The word that comes up over and over is ‘context’. A photograph is never isolated from its original context and is modified when presented in new contexts. This challenges me to be more aware of context. But I’m aware there is both external and internal context. For example a photograph of a child in a war zone has a different meaning to the same child abstracted from the context (i.e. one could cut and paste the child out of the broader picture). The external context is changed. But the internal context of the viewer can be vastly varying. Internal mood is internal landscape; is internal context. If I was depressed and looked at the picture of the child in the war zone I would read it very differently than, say, if I was feeling positive, or inspired by the possibility of change in the world. So, it does raise the question of the complexity of context – what does ‘context’ mean? Context in itself is selective. The same photo of a child on a charity leaflet reads differently from the same photo in the midst of an array of newspaper columns, or placed in a fictional film, or used in fascist propaganda pamphlets, or with a humorous caption beneath it.  Then of course there is the social, class, racial conditioning we bring to the photo. Someone raised in a war zone will read the photograph differently from someone raised in a zone of peace and relative stability. So any certainties of contextual definition become very fluid, multivalent and complex. There is no such thing as ‘a context’. There are nested contexts, and provisionally selected contexts. Re-contextualistion is always a possibility, de-contextualisation is always a possibility. Perhaps the most important thing is to always be bringing awareness to the contextual assumptions we hold. That is not always an easy practice as those assumptions are often unconsciously embedded, and further, those assumptions give us security in our familiar perspectives.

This is why Sontag’s essay if so important – she is teasing out assumptions. These are the shadows on the back wall of Plato’s Cave – although we are locked in the Cave, confusing shadow dancers for reality, we resist exiting the mouth of the cave. The contextual glare is terrifying.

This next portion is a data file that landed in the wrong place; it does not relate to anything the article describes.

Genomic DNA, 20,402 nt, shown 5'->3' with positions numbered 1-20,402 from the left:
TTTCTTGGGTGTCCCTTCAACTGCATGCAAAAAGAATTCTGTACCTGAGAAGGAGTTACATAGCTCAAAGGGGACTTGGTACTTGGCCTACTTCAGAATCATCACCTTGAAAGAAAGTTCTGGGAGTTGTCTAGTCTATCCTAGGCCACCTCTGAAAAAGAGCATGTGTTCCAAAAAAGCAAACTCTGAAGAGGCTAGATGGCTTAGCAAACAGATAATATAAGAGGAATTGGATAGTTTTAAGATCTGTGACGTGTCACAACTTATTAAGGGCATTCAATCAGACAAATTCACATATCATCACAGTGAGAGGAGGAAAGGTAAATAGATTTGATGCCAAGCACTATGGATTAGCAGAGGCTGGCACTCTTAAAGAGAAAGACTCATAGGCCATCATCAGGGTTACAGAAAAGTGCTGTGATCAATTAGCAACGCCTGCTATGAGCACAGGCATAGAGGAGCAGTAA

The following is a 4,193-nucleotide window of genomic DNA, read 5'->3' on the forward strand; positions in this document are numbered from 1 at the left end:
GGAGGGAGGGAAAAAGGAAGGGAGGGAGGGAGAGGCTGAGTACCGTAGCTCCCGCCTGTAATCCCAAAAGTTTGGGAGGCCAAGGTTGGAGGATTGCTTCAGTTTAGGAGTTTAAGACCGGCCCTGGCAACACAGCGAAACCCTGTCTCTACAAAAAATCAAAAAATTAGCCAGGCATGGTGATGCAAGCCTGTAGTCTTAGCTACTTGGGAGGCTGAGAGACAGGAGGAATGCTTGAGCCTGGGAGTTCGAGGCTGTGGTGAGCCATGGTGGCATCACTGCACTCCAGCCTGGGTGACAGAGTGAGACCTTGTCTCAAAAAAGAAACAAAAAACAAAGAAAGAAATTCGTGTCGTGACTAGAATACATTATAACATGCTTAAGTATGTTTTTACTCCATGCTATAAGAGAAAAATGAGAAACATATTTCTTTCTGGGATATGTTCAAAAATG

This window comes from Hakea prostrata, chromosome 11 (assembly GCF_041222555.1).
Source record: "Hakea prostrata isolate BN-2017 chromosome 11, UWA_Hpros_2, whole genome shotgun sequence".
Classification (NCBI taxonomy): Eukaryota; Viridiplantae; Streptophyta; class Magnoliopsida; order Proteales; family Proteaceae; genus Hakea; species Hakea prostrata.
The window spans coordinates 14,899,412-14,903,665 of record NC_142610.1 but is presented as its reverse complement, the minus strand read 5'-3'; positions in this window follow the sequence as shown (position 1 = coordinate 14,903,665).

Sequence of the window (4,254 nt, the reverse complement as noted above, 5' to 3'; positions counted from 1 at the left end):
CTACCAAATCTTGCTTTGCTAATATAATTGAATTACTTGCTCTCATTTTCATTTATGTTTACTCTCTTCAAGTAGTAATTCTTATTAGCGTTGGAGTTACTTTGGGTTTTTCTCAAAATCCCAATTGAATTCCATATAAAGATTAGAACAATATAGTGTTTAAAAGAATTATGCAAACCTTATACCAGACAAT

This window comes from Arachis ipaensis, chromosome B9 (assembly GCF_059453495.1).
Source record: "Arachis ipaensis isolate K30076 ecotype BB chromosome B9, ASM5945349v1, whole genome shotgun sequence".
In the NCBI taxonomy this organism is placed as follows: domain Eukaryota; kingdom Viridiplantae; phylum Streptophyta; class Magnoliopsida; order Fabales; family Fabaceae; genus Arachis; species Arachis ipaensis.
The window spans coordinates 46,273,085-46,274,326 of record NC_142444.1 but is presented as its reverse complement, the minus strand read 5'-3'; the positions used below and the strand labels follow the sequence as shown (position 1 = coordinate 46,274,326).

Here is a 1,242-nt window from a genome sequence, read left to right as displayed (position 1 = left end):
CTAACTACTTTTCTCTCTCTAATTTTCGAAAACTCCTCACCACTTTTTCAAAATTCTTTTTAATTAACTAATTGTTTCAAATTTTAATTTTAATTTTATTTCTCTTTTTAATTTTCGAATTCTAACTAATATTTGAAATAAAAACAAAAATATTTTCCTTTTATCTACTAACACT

Susan Sontag: In Plato’s Cave

Contextualizing Practice.

Notes from Sontag’s essay ‘In Plato’s Cave’ from On Photography (1980) pp.3-12 London, Penguin.

‘inventory started in 1839 and since then just about everything has been photographed, or so it seems.’

‘In teaching us a new visual code, photographs alter and enlarge our notions of what is worth looking at and what we have a right to observe.’

What is an ethics of seeing?

‘…the sense that we can hold the whole world in our heads – as an anthology of images.’

See Godard’s Les Carabniers (1963). The peasants return from the war with only hundreds postcards. Photographs ‘thicken’ the environment.

‘Photographs are experience captured..’

‘To photograph is to appropriate the thing photographed. It means putting oneself into a certain relation to the world that feels like knowledge – and therefore like power.’

‘Photographed images do not seem to be statements about the world so much as pieces of it, miniatures of reality that anyone can make or acquire.’

‘…a photograph loses much less of its essential quality when reproduced in a book than a painting does.’

See Chris Marker’s film Si j’avais quatre dromadaires (1966). A meditation on photographs.

1871 use of photographs as surveillance during the roundup of the Communards.

‘The picture may distort; but there is always a presumption that something exists, or did exist, which is like what’s in the picture.’

‘While a painting or a prose description can never be other than a narrowly selective interpretation, a photgraph can be treated as a narrowly selective transparency.’

‘There is an aggression implicit in every use of the camera.’

‘…the point of taking photographs was a vast departure from the aims of painters. From its start, photography implied the capture of the largest possible number of subjects. Painting never had so imperial a scope.’

‘It was only with its industrialization that photography came into its own as art. As industrialization provided social uses for the operations of the photographer, so the reaction against these uses reinforced the self-consciousness of photography-as-art.’

The ritual function of photography.

Also the rites of Facebook, Twitter etc.

The mobile phone has become part of the modern pop or rock concert.

The wedding photograph as much a part of the ceremony as the main ceremony.

To take photos of children is to show parental care.

Bearing witness to connectedness. Rites of family life.

Photographs ‘help people to take possession of space in which they are insecure’. TOURISM

But can’t the photogenic add to experience? Photography as a strategy to enrich experience? Memories and memory triggers.

‘Photography has become one of the principal devices for experiencing something, for giving an appearance of participation.’

‘Taking photgraphs has set up a chronic voyeuristic relation to the world which levels the meaning of all events.’

‘Our very sense of situation is now articulated by the camera’s interventions.’

‘After the event has ended, the picture will still exist, conferring on the event a kind of immortality (and importance) it would never otherwise have enjoyed.’

‘The person who intervenes cannot record; the person who is recording cannot intervene.’

See Dziga Vertov’s film Man with a Movie Camera (1929).

See Hitchcock’s Rear Window (1954). Photographer played by James Stewart.

See Michael Powell’s Peeping Tom (1960).